That is why we have repeatedly considered whether a law is content neutral on its face before turning to the law’s justification or purpose. See, e.g., Sorrell, supra, at ___–___ (slip op., at 8–9) (statute was content based “on its face,” and there was also evidence of an impermissible legislative motive); United States v. Eichman, 496 U. S. 310, 315 (1990) (“Although the [statute] contains no ex-plicit content-based limitation on the scope of prohibited conduct, it is nevertheless clear that the Government’s asserted interest is related to the suppression of free expression” (internal quotation marks omitted)); Members of City Council of Los Angeles v. Taxpayers for Vincent, 466 U. S. 789, 804 (1984) (“The text of the ordinance is neutral,” and “there is not even a hint of bias or censorship in the City’s enactment or enforcement of this ordinance”); Clark v. Community for Creative Non-Violence, 468 U. S. 288, 293 (1984) (requiring that a facially content-neutral ban on camping must be “justified without reference to the content of the regulated speech”); United States v. O’Brien, 391 U. S. 367, 375, 377 (1968) (noting that the statute “on its face deals with conduct having no connection with speech,” but examining whether the “the governmental interest is unrelated to the suppression of free expression”). Because strict scrutiny applies either when a law is content based on its face or when the purpose and justification for the law are content based, a court must evaluate each question before it concludes that the law is content neutral and thus subject to a lower level of scrutiny.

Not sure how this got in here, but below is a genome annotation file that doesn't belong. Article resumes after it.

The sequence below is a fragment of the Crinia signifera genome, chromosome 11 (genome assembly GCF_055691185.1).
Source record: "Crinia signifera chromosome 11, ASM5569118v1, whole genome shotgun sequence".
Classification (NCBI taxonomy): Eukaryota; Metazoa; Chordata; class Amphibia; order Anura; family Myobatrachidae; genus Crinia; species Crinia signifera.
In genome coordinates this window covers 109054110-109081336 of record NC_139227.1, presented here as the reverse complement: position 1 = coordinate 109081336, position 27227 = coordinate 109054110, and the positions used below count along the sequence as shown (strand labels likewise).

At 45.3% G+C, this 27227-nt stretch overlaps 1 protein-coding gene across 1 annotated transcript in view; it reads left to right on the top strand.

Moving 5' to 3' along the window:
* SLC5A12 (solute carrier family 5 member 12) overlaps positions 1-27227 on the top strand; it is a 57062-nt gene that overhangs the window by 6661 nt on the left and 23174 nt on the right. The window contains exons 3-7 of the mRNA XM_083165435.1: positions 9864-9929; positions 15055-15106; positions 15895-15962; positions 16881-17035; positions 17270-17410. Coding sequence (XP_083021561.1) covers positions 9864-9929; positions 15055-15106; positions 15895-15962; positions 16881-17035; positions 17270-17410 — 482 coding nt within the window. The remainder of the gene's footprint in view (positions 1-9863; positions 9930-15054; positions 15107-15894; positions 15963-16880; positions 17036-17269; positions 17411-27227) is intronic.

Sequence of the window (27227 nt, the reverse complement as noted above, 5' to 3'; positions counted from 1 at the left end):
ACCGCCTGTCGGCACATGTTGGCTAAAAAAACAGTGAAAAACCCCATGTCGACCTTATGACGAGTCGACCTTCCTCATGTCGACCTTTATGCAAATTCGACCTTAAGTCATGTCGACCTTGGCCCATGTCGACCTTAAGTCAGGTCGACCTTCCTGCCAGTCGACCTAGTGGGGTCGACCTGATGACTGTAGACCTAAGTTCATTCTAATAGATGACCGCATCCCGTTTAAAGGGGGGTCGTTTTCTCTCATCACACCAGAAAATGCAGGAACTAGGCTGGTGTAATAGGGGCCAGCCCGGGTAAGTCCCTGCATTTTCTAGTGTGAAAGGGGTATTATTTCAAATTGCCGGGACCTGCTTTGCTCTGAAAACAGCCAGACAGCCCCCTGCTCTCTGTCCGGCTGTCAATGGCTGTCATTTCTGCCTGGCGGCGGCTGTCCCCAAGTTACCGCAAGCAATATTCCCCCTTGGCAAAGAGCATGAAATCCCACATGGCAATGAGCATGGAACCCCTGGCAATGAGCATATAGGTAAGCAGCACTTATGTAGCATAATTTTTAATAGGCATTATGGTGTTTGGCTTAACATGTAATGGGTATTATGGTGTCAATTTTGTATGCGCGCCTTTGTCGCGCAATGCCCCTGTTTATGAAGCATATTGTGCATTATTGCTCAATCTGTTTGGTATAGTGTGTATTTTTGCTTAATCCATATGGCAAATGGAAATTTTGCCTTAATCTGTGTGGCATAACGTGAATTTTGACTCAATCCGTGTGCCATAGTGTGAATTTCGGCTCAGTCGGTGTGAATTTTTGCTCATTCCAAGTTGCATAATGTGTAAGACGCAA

The Court of Appeals and the United States misunderstand our decision in Ward as suggesting that a government’s purpose is relevant even when a law is content based on its face. That is incorrect. Ward had nothing to say about facially content-based restrictions because it involved a facially content-neutral ban on the use, in a city-owned music venue, of sound amplification systems not provided by the city. 491 U. S., at 787, and n. 2. In that context, we looked to governmental motive, including whether the government had regulated speech “because of disagreement” with its message, and whether the regulation was “ ‘justified without reference to the content of the speech.’ ” Id., at 791. But Ward’s framework “applies only if a statute is content neutral.” Hill, 530 U. S., at 766 (Kennedy, J., dissenting). Its rules thus operate “to protect speech,” not “to restrict it.” Id., at 765.